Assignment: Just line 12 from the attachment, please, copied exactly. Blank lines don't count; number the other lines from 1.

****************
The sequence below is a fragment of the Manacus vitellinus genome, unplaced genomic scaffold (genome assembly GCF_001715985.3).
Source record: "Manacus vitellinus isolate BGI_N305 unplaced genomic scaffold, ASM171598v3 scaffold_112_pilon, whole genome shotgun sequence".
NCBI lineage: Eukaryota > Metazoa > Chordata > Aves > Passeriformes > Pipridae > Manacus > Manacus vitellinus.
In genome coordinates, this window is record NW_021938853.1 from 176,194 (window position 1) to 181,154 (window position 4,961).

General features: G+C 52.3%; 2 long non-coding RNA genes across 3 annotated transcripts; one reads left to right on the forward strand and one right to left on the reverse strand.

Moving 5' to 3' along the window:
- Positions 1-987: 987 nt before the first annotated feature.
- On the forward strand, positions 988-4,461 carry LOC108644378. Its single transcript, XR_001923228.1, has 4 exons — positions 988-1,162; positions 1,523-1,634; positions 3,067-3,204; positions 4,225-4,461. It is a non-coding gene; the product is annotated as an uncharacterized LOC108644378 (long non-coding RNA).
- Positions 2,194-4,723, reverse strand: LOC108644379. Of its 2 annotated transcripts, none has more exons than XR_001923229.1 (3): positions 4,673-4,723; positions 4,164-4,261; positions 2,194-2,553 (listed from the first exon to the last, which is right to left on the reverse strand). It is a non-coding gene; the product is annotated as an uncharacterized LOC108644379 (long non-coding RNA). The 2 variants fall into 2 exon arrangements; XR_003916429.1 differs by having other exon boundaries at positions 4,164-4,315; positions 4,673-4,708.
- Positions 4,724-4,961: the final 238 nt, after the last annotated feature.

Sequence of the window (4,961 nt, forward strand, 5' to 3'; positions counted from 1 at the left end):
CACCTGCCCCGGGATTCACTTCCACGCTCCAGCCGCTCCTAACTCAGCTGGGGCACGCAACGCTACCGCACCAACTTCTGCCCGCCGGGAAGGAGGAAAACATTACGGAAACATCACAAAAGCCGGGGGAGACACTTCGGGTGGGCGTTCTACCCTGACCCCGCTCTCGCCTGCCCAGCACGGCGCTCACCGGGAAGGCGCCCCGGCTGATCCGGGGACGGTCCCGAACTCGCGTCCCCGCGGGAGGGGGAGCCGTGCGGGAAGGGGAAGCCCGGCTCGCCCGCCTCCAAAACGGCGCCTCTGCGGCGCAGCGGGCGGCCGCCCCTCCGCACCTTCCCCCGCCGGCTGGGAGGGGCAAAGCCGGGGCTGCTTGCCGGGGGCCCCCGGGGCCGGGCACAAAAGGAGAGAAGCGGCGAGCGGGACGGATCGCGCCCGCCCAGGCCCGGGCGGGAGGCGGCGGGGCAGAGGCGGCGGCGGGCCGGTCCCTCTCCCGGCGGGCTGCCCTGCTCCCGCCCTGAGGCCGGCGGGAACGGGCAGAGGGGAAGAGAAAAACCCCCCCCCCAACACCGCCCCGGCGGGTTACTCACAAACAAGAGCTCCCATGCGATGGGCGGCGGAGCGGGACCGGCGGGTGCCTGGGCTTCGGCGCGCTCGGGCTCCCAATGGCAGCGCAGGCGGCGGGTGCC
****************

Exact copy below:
CACCTGCCCCGGGATTCACTTCCACGCTCCAGCCGCTCCTAACTCAGCTGGGGCACGCAACGCTACCGCACCAACTTCTGCCCGCCGGGAAGGAGGAAAACATTACGGAAACATCACAAAAGCCGGGGGAGACACTTCGGGTGGGCGTTCTACCCTGACCCCGCTCTCGCCTGCCCAGCACGGCGCTCACCGGGAAGGCGCCCCGGCTGATCCGGGGACGGTCCCGAACTCGCGTCCCCGCGGGAGGGGGAGCCGTGCGGGAAGGGGAAGCCCGGCTCGCCCGCCTCCAAAACGGCGCCTCTGCGGCGCAGCGGGCGGCCGCCCCTCCGCACCTTCCCCCGCCGGCTGGGAGGGGCAAAGCCGGGGCTGCTTGCCGGGGGCCCCCGGGGCCGGGCACAAAAGGAGAGAAGCGGCGAGCGGGACGGATCGCGCCCGCCCAGGCCCGGGCGGGAGGCGGCGGGGCAGAGGCGGCGGCGGGCCGGTCCCTCTCCCGGCGGGCTGCCCTGCTCCCGCCCTGAGGCCGGCGGGAACGGGCAGAGGGGAAGAGAAAAACCCCCCCCCCAACACCGCCCCGGCGGGTTACTCACAAACAAGAGCTCCCATGCGATGGGCGGCGGAGCGGGACCGGCGGGTGCCTGGGCTTCGGCGCGCTCGGGCTCCCAATGGCAGCGCAGGCGGCGGGTGCC